It is indeed important that ‘Everyone charged with a penal offence has the right to be presumed innocent until proved guilty according to law in a public trial at which he has had all the guarantees necessary for his defence’. Everyone also has the right to ‘freedom of thought, conscience and religion’, ‘freedom of opinion and expression; this right includes freedom to hold opinions without interference and to seek, receive and impart information and ideas through any media and regardless of frontiers’ and ‘freedom of peaceful assembly and association.’

Sri Lanka’s experience highlights how much it matters that ‘Everyone has the right to take part in the government of his country, directly or through freely chosen representatives’ and of ‘equal access to public service in his country’ and that ‘The will of the people shall be the basis of the authority of government; this will shall be expressed in periodic and genuine elections which shall be by universal and equal suffrage and shall be held by secret vote or by equivalent free voting procedures.’

When such rights have been disregarded, the price has been high indeed.

However, from Article 23, the emphasis shifts to economic, social and cultural rights. For instance, ‘Everyone, as a member of society, has the right to social security’, ‘Everyone has the right to work, to free choice of employment, to just and favourable conditions of work and to protection against unemployment’ and ‘Everyone has the right to form and to join trade unions for the protection of his interests.’

Other rights include ‘the right to a standard of living adequate for the health and well-being of himself and of his family, including food, clothing, housing and medical care and necessary social services, and the right to security in the event of unemployment, sickness, disability, widowhood, old age or other lack of livelihood in circumstances beyond his control’; while ‘Motherhood and childhood are entitled to special care and assistance’.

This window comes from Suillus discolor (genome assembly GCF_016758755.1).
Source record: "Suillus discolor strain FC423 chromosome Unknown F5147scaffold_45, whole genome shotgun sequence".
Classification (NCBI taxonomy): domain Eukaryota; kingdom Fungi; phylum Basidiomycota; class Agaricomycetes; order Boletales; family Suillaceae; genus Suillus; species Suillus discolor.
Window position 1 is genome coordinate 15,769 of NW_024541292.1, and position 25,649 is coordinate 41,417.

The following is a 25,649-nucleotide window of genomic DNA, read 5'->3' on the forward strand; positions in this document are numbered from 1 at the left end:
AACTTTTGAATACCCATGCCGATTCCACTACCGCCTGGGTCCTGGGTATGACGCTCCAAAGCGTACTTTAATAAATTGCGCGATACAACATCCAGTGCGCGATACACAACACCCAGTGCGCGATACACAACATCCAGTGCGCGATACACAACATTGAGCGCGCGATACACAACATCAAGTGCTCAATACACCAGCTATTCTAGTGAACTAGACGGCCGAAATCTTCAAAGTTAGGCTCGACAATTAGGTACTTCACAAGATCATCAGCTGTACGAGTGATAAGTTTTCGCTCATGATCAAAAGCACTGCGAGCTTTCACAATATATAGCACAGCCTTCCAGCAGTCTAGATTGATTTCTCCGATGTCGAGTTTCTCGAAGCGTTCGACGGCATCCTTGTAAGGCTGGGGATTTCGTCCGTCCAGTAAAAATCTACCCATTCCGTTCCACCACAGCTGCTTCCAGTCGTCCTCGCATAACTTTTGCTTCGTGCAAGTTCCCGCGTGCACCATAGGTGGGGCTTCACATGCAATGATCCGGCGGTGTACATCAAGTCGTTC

A right that matters deeply to many Sri Lankans is ‘the right to education. Education shall be free, at least in the elementary and fundamental stages. Elementary education shall be compulsory. Technical and professional education shall be made generally available and higher education shall be equally accessible to all on the basis of merit… Education shall be directed to the full development of the human personality and to the strengthening of respect for human rights and fundamental freedoms. It shall promote understanding, tolerance and friendship among all nations, racial or religious groups’.

Likewise ‘Everyone has the right freely to participate in the cultural life of the community, to enjoy the arts and to share in scientific advancement and its benefits.’

These are based on core principles set out in the preamble: that ‘recognition of the inherent dignity and of the equal and inalienable rights of all members of the human family is the foundation of freedom, justice and peace in the world.

‘disregard and contempt for human rights have resulted in barbarous acts which have outraged the conscience of mankind, and the advent of a world in which human beings shall enjoy freedom of speech and belief and freedom from fear and want has been proclaimed as the highest aspiration of the common people.

‘it is essential, if man is not to be compelled to have recourse, as a last resort, to rebellion against tyranny and oppression, that human rights should be protected by the rule of law…

‘the peoples of the United Nations have in the Charter reaffirmed their faith in fundamental human rights, in the dignity and worth of the human person and in the equal rights of men and women and have determined to promote social progress and better standards of life’.